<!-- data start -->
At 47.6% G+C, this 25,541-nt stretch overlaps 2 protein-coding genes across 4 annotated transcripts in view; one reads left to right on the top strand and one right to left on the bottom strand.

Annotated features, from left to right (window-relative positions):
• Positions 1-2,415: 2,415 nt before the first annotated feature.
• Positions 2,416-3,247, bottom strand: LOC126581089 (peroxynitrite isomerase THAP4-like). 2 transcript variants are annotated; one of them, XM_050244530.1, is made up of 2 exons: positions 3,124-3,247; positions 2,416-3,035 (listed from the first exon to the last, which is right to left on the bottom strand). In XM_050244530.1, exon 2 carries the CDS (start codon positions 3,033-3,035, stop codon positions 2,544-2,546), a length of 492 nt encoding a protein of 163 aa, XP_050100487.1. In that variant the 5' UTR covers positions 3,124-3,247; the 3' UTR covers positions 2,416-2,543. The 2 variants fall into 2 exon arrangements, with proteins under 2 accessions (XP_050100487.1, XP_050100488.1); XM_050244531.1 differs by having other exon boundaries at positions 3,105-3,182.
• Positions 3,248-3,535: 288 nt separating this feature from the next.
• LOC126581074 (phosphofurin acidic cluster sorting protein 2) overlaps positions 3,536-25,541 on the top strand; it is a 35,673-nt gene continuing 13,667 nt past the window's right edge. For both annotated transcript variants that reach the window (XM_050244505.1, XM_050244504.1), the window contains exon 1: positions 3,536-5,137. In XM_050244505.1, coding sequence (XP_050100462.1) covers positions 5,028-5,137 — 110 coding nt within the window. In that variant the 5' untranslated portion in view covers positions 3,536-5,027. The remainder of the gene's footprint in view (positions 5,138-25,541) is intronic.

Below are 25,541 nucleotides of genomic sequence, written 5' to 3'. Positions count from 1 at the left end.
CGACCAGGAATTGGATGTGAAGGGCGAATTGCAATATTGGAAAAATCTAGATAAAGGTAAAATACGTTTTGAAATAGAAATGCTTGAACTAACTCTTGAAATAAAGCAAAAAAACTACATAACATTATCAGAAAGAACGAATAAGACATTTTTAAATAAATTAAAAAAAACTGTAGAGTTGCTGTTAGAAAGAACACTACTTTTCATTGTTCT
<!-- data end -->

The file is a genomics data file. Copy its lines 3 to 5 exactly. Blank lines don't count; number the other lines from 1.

• Positions 1-2,415: 2,415 nt before the first annotated feature.
• Positions 2,416-3,247, bottom strand: LOC126581089 (peroxynitrite isomerase THAP4-like). 2 transcript variants are annotated; one of them, XM_050244530.1, is made up of 2 exons: positions 3,124-3,247; positions 2,416-3,035 (listed from the first exon to the last, which is right to left on the bottom strand). In XM_050244530.1, exon 2 carries the CDS (start codon positions 3,033-3,035, stop codon positions 2,544-2,546), a length of 492 nt encoding a protein of 163 aa, XP_050100487.1. In that variant the 5' UTR covers positions 3,124-3,247; the 3' UTR covers positions 2,416-2,543. The 2 variants fall into 2 exon arrangements, with proteins under 2 accessions (XP_050100487.1, XP_050100488.1); XM_050244531.1 differs by having other exon boundaries at positions 3,105-3,182.
• Positions 3,248-3,535: 288 nt separating this feature from the next.